|Bid||277.40 x 0|
|Ask||277.60 x 0|
|Day's range||262.50 - 300.70|
|52-week range||262.50 - 945.60|
|Beta (5Y monthly)||0.62|
|PE ratio (TTM)||N/A|
|Earnings date||28 Feb 2020|
|Forward dividend & yield||0.12 (3.84%)|
|Ex-dividend date||23 Apr 2020|
|1y target est||974.81|
British aero-engine maker Rolls-Royce will likely have to slash its 2020 cash flow target after airline customers parked hundreds of planes due to the coronavirus pandemic, analysts said. Rolls last updated the market at the end of February, when it forecast 2020 free cash flow of 1 billion pounds ($1.2 billion), excluding any material impact from COVID-19. Jefferies analyst Sandy Morris said he could see free cash flow drop into negative territory this year, even with the firm's 400 million pound cost cuts, based on flying hours which could be down about two-thirds for four months of 2020.
Tej Kohli identifies two aviation OEM stocks he believes look good value at today's prices.The post Why I think aviation OEM stocks are looking cheap appeared first on The Motley Fool UK.
UK government has ordered 10,000 ventilators from industrial consortium including Airbus, Bae Systems, Meggit, Ford and Rolls-Royce.
The blue-chip FTSE 100 fell 0.8% by 0812 GMT, after posting its first weekly gain in seven weeks. Oil majors BP Plc and Royal Dutch Shell Plc fell more than 2.5% as oil prices tumbled on fears about the economic hit from the pandemic as well as a price war between Russia and Saudi Arabia. Engineering company Rolls-Royce dropped 8.4% to the bottom of FTSE 100, while low-cost airline easyJet fell 2.6% after saying it had grounded its entire fleet and furloughed cabin crew employees for two months under a government job retention scheme.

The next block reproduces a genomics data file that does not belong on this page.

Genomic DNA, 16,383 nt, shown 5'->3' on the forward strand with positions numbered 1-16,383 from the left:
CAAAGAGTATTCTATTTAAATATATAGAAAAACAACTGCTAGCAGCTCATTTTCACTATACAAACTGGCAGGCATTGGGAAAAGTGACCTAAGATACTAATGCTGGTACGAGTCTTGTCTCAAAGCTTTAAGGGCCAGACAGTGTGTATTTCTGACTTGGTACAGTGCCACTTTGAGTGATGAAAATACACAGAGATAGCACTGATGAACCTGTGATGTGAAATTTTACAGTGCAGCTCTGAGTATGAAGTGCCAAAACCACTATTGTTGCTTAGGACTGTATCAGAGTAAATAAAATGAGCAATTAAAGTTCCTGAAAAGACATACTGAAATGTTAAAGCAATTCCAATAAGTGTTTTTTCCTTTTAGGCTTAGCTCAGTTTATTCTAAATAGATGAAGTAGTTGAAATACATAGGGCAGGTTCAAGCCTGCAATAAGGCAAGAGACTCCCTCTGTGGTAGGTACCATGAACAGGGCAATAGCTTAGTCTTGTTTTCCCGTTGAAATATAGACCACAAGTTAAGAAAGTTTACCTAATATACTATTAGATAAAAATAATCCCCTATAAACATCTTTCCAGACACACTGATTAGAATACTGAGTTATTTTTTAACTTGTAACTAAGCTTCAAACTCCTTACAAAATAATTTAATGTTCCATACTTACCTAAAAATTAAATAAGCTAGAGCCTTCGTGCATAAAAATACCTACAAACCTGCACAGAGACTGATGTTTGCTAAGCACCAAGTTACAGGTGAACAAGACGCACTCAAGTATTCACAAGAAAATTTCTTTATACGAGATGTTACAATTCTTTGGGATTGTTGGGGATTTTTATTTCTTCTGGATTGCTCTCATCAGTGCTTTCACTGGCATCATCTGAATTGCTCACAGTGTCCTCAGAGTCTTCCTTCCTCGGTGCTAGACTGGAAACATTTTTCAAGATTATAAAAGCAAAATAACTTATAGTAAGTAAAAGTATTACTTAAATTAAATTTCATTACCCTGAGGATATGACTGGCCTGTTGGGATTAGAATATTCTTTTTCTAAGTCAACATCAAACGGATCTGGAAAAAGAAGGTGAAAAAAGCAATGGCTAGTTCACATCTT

A new version of a breathing aid that can help coronavirus patients has been developed in less a week by a team involving Mercedes Formula One, and is being trialled at London hospitals. Continuous Positive Airway Pressure (CPAP) devices have been used in China and Italy to deliver air and oxygen under pressure to patients' lungs to help them breathe without the need for them to go on a ventilator, a more invasive process. The new CPAP has already been approved by the relevant regulator and now 100 of the machines will be delivered to University College London Hospital for trials, before being rolled out to other hospitals.